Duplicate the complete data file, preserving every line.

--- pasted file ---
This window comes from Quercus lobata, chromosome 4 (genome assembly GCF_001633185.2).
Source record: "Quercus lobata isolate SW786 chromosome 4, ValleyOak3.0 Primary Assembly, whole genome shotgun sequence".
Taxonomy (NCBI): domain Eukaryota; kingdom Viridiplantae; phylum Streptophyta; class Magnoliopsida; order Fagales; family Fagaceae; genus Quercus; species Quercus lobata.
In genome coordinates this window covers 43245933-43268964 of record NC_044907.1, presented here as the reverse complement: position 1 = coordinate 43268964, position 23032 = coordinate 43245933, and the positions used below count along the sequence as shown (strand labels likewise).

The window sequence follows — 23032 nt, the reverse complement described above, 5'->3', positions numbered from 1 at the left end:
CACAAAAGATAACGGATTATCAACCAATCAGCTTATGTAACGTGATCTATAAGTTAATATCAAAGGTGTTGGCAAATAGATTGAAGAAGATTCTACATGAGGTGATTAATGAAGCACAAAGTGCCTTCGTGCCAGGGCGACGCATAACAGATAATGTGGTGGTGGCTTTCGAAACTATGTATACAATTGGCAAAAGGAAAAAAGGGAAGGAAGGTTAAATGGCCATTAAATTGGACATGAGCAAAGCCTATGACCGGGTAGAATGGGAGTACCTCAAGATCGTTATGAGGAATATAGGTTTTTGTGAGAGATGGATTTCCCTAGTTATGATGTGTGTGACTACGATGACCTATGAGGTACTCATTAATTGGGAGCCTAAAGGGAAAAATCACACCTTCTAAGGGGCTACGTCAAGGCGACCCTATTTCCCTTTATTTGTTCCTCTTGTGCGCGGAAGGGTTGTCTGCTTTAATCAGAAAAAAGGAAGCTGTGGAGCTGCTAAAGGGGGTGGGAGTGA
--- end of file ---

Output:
This window comes from Quercus lobata, chromosome 4 (genome assembly GCF_001633185.2).
Source record: "Quercus lobata isolate SW786 chromosome 4, ValleyOak3.0 Primary Assembly, whole genome shotgun sequence".
Taxonomy (NCBI): domain Eukaryota; kingdom Viridiplantae; phylum Streptophyta; class Magnoliopsida; order Fagales; family Fagaceae; genus Quercus; species Quercus lobata.
In genome coordinates this window covers 43245933-43268964 of record NC_044907.1, presented here as the reverse complement: position 1 = coordinate 43268964, position 23032 = coordinate 43245933, and the positions used below count along the sequence as shown (strand labels likewise).

The window sequence follows — 23032 nt, the reverse complement described above, 5'->3', positions numbered from 1 at the left end:
CACAAAAGATAACGGATTATCAACCAATCAGCTTATGTAACGTGATCTATAAGTTAATATCAAAGGTGTTGGCAAATAGATTGAAGAAGATTCTACATGAGGTGATTAATGAAGCACAAAGTGCCTTCGTGCCAGGGCGACGCATAACAGATAATGTGGTGGTGGCTTTCGAAACTATGTATACAATTGGCAAAAGGAAAAAAGGGAAGGAAGGTTAAATGGCCATTAAATTGGACATGAGCAAAGCCTATGACCGGGTAGAATGGGAGTACCTCAAGATCGTTATGAGGAATATAGGTTTTTGTGAGAGATGGATTTCCCTAGTTATGATGTGTGTGACTACGATGACCTATGAGGTACTCATTAATTGGGAGCCTAAAGGGAAAAATCACACCTTCTAAGGGGCTACGTCAAGGCGACCCTATTTCCCTTTATTTGTTCCTCTTGTGCGCGGAAGGGTTGTCTGCTTTAATCAGAAAAAAGGAAGCTGTGGAGCTGCTAAAGGGGGTGGGAGTGA